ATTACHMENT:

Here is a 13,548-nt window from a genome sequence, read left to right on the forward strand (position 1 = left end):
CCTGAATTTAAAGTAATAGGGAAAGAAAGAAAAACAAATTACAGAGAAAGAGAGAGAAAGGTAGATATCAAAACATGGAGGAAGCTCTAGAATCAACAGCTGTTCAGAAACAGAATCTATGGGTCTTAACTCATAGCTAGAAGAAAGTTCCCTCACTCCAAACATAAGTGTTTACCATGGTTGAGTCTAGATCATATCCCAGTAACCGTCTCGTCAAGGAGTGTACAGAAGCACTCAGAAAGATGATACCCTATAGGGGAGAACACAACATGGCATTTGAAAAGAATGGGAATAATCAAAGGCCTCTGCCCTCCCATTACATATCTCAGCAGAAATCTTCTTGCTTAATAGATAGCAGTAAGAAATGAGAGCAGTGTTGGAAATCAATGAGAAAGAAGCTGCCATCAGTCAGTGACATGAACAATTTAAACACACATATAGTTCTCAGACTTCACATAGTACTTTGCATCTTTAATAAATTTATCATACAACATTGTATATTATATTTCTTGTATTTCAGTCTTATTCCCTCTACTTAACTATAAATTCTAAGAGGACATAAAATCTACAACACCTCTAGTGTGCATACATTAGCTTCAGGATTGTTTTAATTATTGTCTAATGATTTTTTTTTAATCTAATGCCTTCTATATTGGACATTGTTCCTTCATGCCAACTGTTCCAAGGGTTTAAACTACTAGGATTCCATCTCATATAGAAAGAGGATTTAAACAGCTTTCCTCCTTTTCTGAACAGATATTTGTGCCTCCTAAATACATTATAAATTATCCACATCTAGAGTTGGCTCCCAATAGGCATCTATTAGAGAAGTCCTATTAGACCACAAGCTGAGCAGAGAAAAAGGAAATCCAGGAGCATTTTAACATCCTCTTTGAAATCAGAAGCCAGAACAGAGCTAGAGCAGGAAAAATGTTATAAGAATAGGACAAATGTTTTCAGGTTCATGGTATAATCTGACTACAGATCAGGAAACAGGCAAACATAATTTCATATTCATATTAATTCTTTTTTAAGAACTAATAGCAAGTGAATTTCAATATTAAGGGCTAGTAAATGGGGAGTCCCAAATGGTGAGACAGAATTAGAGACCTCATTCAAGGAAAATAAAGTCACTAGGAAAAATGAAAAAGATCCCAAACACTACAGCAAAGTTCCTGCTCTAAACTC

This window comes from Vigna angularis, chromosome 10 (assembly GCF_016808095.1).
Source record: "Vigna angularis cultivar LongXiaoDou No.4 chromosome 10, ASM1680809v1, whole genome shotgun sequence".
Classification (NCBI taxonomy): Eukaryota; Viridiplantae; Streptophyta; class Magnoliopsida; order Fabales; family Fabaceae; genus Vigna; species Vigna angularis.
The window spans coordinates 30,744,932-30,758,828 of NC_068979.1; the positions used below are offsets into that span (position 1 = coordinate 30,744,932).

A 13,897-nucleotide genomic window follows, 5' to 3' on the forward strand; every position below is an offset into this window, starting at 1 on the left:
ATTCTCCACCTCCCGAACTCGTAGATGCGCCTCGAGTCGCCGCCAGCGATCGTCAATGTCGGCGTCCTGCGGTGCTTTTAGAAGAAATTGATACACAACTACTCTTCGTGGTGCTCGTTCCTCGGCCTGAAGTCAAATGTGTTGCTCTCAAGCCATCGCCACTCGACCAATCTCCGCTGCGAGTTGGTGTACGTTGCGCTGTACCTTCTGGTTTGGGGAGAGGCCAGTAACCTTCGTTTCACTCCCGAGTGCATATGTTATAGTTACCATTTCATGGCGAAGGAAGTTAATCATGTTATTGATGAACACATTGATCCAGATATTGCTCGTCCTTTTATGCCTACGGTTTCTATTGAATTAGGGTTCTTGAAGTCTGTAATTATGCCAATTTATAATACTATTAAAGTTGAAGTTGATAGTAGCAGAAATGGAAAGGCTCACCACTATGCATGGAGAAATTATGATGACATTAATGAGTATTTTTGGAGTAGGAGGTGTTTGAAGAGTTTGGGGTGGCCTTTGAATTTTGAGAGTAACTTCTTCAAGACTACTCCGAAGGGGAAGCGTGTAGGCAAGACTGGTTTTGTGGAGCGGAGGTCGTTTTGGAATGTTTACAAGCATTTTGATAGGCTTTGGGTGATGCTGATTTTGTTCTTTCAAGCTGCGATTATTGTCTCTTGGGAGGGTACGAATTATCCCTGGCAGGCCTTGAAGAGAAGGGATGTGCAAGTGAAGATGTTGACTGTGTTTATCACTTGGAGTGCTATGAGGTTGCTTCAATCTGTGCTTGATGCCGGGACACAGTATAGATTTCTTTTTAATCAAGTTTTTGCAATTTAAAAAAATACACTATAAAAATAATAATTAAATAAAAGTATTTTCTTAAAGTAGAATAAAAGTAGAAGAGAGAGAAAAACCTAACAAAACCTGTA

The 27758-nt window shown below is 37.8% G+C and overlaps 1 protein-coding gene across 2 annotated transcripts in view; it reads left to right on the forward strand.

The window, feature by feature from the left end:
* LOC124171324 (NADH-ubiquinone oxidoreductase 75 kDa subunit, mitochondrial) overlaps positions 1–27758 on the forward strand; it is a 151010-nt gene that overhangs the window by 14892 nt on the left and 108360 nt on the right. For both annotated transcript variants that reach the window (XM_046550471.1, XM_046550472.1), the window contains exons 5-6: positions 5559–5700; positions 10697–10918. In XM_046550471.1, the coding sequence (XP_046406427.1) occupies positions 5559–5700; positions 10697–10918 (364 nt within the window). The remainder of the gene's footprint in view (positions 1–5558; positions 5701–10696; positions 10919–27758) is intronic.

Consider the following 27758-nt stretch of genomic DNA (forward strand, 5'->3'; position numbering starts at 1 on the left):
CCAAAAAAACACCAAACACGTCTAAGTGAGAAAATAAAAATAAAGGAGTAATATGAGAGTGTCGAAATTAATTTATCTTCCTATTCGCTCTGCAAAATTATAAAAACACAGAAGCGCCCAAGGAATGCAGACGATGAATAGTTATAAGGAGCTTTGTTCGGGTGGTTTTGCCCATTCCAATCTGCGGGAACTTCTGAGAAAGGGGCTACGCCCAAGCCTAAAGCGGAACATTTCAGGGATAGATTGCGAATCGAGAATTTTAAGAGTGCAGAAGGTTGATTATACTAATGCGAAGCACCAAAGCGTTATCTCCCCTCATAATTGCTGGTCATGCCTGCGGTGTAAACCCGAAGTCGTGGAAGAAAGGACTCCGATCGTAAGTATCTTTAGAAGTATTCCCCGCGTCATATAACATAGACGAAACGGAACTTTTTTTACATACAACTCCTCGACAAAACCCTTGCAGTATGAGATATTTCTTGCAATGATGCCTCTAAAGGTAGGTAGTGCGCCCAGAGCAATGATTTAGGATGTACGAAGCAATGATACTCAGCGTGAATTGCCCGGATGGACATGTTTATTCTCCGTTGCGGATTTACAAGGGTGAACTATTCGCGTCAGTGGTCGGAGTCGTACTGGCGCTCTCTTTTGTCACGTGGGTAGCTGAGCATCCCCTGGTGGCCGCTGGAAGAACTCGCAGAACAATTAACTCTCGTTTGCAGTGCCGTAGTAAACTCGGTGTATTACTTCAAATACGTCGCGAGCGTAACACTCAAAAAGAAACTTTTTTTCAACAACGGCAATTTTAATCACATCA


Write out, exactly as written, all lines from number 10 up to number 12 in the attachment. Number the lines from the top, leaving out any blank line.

The window, feature by feature from the left end:
* LOC124171324 (NADH-ubiquinone oxidoreductase 75 kDa subunit, mitochondrial) overlaps positions 1–27758 on the forward strand; it is a 151010-nt gene that overhangs the window by 14892 nt on the left and 108360 nt on the right. For both annotated transcript variants that reach the window (XM_046550471.1, XM_046550472.1), the window contains exons 5-6: positions 5559–5700; positions 10697–10918. In XM_046550471.1, the coding sequence (XP_046406427.1) occupies positions 5559–5700; positions 10697–10918 (364 nt within the window). The remainder of the gene's footprint in view (positions 1–5558; positions 5701–10696; positions 10919–27758) is intronic.

Consider the following 27758-nt stretch of genomic DNA (forward strand, 5'->3'; position numbering starts at 1 on the left):